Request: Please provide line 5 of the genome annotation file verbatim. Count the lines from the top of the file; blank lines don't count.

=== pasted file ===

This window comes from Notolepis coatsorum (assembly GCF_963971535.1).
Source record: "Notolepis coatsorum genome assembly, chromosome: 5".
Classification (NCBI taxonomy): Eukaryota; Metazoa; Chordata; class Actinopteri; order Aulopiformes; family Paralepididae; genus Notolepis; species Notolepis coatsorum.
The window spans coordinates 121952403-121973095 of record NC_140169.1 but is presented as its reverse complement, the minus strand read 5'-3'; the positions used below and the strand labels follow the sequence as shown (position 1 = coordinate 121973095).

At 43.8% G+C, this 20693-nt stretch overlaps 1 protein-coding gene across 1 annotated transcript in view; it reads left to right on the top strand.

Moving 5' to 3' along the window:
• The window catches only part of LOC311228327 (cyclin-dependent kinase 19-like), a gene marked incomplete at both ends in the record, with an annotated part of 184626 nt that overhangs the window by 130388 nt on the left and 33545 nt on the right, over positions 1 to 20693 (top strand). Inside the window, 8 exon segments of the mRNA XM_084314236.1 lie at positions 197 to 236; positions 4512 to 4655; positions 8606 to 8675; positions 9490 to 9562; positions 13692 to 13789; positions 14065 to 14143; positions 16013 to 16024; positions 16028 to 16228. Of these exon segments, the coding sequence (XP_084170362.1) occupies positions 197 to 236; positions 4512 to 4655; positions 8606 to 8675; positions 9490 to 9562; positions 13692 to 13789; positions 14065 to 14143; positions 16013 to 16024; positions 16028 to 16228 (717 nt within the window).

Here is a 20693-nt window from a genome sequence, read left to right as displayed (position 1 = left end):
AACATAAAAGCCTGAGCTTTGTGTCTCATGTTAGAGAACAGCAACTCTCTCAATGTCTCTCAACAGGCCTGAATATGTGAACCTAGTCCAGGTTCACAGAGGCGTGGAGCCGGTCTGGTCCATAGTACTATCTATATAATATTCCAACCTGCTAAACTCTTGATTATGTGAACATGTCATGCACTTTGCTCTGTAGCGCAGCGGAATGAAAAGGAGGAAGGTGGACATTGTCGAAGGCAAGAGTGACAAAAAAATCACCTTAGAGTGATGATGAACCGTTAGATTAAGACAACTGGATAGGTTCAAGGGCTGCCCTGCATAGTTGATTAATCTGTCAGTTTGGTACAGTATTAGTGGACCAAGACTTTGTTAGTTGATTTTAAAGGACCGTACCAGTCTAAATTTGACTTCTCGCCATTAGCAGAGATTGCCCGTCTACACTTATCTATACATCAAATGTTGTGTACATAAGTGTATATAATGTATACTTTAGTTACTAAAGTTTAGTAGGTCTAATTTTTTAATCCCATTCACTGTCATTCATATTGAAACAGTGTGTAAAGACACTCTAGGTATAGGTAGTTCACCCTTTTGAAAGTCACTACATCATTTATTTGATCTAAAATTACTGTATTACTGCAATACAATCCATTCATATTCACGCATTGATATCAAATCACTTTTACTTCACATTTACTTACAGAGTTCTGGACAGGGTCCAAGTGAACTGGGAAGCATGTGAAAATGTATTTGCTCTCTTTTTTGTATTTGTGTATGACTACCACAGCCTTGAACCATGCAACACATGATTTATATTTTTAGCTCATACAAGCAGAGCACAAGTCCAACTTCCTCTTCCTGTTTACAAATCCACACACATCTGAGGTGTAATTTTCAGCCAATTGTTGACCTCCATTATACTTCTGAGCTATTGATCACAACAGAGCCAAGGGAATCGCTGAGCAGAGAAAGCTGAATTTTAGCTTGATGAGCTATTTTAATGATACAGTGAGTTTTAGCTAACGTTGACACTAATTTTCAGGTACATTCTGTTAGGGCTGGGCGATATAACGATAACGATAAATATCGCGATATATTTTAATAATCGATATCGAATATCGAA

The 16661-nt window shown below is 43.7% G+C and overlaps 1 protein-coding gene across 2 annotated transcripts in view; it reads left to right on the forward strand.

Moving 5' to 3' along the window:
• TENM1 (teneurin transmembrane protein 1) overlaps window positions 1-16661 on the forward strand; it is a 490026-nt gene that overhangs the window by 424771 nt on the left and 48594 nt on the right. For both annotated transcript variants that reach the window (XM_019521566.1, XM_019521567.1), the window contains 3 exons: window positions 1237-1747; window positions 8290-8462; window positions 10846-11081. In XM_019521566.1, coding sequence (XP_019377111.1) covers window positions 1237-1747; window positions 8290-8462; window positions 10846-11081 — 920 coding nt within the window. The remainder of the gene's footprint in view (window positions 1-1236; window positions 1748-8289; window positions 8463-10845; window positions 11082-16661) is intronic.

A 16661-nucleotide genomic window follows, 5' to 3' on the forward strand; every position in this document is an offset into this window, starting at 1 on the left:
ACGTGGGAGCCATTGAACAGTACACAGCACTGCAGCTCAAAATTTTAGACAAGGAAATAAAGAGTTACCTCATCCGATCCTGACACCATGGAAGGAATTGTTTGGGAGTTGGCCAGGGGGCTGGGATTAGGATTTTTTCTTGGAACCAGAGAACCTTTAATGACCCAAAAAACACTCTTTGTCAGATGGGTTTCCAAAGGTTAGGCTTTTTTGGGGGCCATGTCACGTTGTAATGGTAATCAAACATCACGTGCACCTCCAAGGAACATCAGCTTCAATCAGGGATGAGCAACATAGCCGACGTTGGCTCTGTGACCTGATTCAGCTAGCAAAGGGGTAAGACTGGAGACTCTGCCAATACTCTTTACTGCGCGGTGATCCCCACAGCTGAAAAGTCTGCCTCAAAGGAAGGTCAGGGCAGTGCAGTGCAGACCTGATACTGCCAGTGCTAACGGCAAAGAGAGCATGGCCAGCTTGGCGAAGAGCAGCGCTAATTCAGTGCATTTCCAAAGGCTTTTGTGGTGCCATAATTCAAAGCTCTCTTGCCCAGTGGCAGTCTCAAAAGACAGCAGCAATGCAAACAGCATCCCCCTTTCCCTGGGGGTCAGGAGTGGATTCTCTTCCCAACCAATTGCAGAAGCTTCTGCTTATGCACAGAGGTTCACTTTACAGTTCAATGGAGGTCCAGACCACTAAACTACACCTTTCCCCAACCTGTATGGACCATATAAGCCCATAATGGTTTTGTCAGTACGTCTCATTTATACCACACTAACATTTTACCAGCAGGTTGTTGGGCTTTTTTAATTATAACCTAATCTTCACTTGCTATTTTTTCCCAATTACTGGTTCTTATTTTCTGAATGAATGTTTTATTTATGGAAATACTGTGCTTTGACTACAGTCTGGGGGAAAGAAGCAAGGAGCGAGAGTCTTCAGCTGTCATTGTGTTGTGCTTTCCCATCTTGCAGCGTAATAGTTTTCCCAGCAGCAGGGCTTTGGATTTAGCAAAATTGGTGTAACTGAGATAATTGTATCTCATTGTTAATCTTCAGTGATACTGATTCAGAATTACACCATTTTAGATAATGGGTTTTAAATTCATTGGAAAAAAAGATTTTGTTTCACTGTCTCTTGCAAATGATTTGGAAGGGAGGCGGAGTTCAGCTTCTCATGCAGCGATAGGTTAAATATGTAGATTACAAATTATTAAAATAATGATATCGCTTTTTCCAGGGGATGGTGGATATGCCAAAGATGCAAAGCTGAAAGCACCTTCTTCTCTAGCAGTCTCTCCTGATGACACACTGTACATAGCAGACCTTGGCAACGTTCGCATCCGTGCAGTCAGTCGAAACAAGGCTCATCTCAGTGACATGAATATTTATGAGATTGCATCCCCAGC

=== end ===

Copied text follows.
At 43.8% G+C, this 20693-nt stretch overlaps 1 protein-coding gene across 1 annotated transcript in view; it reads left to right on the top strand.